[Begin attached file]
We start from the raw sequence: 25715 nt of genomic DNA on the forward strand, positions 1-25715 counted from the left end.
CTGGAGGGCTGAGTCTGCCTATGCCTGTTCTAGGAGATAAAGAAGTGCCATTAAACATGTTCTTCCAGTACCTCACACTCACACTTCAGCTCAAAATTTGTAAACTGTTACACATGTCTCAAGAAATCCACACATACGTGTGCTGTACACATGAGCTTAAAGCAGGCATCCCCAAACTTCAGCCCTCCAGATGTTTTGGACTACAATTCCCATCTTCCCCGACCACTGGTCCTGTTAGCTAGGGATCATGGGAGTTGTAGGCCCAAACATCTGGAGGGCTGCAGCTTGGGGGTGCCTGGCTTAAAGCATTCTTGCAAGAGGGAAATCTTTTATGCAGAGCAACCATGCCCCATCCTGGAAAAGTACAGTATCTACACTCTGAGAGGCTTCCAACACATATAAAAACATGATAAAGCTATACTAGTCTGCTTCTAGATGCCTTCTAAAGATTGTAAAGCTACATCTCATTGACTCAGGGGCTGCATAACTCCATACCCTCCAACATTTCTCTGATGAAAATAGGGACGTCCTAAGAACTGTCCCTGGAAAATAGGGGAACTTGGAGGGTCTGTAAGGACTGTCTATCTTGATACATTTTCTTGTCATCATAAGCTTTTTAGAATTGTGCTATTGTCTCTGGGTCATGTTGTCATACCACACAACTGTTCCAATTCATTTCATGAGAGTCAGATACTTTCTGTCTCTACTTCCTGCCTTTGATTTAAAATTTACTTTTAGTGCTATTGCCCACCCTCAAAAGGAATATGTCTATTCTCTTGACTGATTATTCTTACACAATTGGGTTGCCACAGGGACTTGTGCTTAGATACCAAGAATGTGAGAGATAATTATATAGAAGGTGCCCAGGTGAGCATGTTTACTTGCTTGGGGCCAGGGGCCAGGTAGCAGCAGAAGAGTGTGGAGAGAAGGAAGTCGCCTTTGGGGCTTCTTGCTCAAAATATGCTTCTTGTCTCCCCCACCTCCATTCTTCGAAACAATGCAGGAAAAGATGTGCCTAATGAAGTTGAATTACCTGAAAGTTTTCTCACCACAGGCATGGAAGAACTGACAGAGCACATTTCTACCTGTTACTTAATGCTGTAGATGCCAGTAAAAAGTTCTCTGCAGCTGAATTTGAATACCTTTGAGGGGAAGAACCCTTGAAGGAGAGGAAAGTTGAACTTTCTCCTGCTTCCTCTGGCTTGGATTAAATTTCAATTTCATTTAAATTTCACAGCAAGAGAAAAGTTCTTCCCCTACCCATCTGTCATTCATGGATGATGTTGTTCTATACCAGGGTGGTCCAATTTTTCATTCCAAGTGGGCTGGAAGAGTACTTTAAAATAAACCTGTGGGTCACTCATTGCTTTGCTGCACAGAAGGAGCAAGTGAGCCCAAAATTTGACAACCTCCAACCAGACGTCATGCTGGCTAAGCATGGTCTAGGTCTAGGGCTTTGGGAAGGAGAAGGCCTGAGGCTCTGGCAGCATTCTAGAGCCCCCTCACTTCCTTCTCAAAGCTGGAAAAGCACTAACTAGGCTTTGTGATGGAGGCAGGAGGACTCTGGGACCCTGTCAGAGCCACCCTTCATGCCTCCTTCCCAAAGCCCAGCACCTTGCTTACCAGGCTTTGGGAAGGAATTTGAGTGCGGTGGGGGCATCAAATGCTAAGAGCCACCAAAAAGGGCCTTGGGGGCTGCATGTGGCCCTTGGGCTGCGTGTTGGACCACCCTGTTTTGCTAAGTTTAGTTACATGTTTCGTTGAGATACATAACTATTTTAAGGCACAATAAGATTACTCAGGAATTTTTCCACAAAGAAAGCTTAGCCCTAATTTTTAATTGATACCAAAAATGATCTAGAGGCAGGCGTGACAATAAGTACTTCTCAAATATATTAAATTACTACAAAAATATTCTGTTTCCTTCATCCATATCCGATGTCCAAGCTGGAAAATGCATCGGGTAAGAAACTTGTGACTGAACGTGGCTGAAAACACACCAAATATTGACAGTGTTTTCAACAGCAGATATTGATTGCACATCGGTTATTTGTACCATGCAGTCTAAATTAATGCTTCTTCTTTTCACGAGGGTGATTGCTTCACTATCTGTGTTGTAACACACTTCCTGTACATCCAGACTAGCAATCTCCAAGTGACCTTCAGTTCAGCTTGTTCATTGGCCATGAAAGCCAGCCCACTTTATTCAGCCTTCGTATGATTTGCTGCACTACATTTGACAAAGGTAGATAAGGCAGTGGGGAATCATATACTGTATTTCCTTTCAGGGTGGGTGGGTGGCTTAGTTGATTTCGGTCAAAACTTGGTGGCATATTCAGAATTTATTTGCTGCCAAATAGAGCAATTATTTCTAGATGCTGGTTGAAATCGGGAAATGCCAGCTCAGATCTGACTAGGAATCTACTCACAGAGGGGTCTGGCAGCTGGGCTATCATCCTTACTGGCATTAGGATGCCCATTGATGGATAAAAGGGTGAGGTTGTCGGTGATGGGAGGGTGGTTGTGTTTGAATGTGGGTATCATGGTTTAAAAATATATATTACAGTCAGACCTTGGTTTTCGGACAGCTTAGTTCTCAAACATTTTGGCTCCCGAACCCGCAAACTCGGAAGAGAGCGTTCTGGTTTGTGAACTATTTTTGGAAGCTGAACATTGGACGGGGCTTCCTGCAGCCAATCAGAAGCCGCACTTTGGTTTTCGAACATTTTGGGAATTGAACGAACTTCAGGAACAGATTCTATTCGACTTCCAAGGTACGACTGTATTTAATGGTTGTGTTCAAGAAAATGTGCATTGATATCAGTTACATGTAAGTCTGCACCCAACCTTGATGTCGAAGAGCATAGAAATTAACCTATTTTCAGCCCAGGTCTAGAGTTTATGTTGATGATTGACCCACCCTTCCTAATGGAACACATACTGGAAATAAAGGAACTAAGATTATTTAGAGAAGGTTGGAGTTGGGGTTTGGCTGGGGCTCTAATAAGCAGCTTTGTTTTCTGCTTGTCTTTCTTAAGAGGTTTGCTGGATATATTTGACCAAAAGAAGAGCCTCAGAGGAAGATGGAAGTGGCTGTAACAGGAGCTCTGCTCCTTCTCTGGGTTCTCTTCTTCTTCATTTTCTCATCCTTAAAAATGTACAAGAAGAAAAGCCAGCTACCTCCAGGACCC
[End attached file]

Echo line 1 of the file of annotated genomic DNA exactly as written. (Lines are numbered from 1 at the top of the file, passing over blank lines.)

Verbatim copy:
We start from the raw sequence: 25715 nt of genomic DNA on the forward strand, positions 1-25715 counted from the left end.